”Paradise Lost” is an epic poem in blank verse by the 17th-century English poet John Milton (1608–1674). The first version, published in 1667. A second edition followed in 1674, it is considered by critics to be Milton’s major work. “Paradise Regained” is connected by name to his earlier and more famous epic poem Paradise Lost, with which it shares similar theological themes. Elysium references in classical literature are as following; in poet Homer’s, “Odyssey”, Elysium is described as a paradise. The Greek oral poet Hesiod refers to the “Isles of the Blessed” (island of the blesses) in his didactic poem “Works and Days”. Poet Pindar’s “Odes” describes the reward waiting for those living a righteous life. In poet Virgil’s “Aeneid”, “Aeneas”, like “Heracles “and “Odysseus” before him. Virgil describes those who will travel to Elysium. In the Greek historian Plutarch’s “Life of Sertorius”, Elysium is described wonderfully. In post classical literature it is referenced from, Dante’s epic “The Divine Comedy”, Elysium is mentioned as the abode of the blessed. In Paris, the Champs-Élysées retain their name of the Elysian Fields, first applied in the late 16th century to a formerly rural outlier beyond the formal parterre gardens behind the royal French palace of the Tuileries. The term and concept of Elysium has had influence in modern popular culture; references to Elysium can be found in literature, art, film, and music. Examples include the “New Orleans” neighborhood of Elysian Fields in Tennessee Williams’ A Streetcar Named Desire. New Orleans’ Elysian Fields also provides the second-act setting of Elmer Rice’s The Adding Machine and the musical adaptation adding Machine (musical). In his poem ‘Middlesex’, John Betjeman describes how a few hedges ‘Keep alive our lost Elysium – rural Middlesex again’. In his poem “An Old Haunt”, Hugh McFadden sets an Elysian scene in Dublin’s St. Stephen’s Green Park ‘Very slowly solitude slips round me in St. Stephen’s Green. I rest: see pale salmon clouds blossom. I’m back in the fields of Elysium”. In spring and All, William Carlos Williams describes a dying woman’s ‘elysian slobber/upon/the folded handkerchief’.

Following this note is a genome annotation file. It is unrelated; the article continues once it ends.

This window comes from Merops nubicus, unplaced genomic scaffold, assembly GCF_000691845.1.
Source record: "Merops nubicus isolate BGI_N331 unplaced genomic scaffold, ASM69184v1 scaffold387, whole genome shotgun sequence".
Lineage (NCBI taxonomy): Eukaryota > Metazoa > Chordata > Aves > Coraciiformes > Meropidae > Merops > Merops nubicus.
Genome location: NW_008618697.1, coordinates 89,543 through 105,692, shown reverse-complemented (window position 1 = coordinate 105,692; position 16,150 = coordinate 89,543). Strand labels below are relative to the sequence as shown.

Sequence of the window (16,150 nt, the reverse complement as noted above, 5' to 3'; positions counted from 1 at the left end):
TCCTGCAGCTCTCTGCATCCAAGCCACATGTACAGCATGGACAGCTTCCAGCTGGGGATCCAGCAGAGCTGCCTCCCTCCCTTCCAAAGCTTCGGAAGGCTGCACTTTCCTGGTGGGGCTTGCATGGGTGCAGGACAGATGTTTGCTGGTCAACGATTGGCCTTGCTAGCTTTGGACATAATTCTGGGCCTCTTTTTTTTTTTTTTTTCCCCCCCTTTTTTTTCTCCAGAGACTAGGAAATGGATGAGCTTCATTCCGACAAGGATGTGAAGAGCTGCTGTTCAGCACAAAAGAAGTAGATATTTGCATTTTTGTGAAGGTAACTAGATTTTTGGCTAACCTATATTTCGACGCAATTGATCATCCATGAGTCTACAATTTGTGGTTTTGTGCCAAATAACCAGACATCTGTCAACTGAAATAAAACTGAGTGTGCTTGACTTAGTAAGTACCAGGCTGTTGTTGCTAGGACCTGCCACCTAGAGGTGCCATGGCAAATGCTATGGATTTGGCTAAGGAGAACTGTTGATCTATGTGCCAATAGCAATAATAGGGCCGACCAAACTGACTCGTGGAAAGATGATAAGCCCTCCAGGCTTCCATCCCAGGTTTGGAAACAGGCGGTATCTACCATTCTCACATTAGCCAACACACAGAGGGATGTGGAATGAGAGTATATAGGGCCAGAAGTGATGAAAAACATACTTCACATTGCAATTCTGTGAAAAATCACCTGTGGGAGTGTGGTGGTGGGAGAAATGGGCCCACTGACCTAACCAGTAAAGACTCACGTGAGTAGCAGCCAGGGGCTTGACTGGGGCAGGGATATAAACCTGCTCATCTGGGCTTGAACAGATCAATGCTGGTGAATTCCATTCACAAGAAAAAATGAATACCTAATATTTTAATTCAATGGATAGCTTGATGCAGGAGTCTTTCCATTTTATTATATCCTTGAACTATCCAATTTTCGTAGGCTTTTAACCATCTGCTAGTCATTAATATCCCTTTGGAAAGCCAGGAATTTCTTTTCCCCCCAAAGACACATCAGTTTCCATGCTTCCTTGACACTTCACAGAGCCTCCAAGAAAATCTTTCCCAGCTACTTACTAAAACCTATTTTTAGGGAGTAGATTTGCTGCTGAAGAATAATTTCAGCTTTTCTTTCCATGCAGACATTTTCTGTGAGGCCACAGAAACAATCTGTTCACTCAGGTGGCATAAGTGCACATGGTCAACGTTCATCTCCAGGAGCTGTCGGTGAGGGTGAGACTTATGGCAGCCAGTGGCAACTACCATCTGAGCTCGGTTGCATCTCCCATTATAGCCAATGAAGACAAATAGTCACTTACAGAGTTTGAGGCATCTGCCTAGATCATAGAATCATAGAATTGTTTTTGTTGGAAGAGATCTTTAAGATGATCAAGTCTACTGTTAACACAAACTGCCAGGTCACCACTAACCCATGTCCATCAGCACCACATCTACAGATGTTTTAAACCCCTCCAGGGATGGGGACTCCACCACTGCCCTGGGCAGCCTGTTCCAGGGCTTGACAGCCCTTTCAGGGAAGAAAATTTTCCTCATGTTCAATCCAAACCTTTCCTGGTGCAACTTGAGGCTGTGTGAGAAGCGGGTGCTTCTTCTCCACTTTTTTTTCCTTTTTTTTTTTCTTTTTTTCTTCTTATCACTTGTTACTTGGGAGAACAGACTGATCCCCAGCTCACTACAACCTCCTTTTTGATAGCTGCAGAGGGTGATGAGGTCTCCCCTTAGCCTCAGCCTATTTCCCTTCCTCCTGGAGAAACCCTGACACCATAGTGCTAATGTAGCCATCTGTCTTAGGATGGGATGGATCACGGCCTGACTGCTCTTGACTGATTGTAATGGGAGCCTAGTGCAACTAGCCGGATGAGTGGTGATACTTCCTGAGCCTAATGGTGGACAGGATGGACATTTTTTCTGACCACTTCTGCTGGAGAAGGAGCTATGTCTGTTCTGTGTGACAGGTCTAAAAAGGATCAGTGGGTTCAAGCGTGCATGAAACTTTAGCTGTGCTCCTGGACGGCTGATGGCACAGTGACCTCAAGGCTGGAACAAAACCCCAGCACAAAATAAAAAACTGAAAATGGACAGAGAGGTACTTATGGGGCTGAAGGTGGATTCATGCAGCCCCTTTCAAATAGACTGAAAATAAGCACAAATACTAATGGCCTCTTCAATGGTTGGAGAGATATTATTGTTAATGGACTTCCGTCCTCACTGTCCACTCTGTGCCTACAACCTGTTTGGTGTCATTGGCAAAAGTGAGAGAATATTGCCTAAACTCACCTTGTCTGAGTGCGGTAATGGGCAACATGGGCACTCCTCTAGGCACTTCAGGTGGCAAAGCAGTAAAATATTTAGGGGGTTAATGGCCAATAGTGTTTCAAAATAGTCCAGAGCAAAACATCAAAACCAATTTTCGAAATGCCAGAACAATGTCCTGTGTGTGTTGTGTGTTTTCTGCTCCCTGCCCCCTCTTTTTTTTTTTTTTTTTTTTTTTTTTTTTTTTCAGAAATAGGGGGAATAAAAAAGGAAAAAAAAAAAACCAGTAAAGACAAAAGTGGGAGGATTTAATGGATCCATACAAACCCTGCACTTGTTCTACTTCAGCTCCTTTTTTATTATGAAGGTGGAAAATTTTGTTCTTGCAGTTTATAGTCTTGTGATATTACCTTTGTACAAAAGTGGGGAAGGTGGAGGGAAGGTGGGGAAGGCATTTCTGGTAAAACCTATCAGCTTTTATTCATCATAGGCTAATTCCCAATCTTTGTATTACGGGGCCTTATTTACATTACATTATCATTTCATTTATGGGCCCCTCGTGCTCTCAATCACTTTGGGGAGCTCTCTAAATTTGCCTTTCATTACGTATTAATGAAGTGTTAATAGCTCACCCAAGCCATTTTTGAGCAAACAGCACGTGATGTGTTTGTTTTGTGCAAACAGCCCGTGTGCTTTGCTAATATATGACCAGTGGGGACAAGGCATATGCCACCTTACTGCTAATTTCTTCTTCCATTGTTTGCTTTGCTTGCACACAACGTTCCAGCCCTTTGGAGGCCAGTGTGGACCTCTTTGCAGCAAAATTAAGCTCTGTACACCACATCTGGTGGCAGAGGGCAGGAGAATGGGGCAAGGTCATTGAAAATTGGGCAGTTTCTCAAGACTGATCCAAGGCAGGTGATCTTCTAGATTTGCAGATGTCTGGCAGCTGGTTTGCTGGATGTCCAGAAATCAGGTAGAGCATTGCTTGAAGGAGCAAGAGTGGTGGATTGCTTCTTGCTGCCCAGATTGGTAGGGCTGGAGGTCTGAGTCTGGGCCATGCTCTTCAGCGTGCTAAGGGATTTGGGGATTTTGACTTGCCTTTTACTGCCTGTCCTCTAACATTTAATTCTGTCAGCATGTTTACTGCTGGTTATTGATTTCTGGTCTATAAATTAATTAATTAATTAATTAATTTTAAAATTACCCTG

This theme Elysium relates to anyone who dreams of it. I want to dedicate a heavenly fantasy, where everyone can dream, and my hope that every soul freely embraces beauty, understands the meaning of life, and ultimately finds the root of life and its own soul. The Paradise, Heaven; everybody has been dreaming of, something that has not been seen till yet but heard of ever since, what if that is visually represented, a part, scene, form or a glimpse of paradise is displayed this will develop a curiosity and would turn out to be phenomenal. As a whole it shows no matter what more this world turns out to be, the foundation will remain same.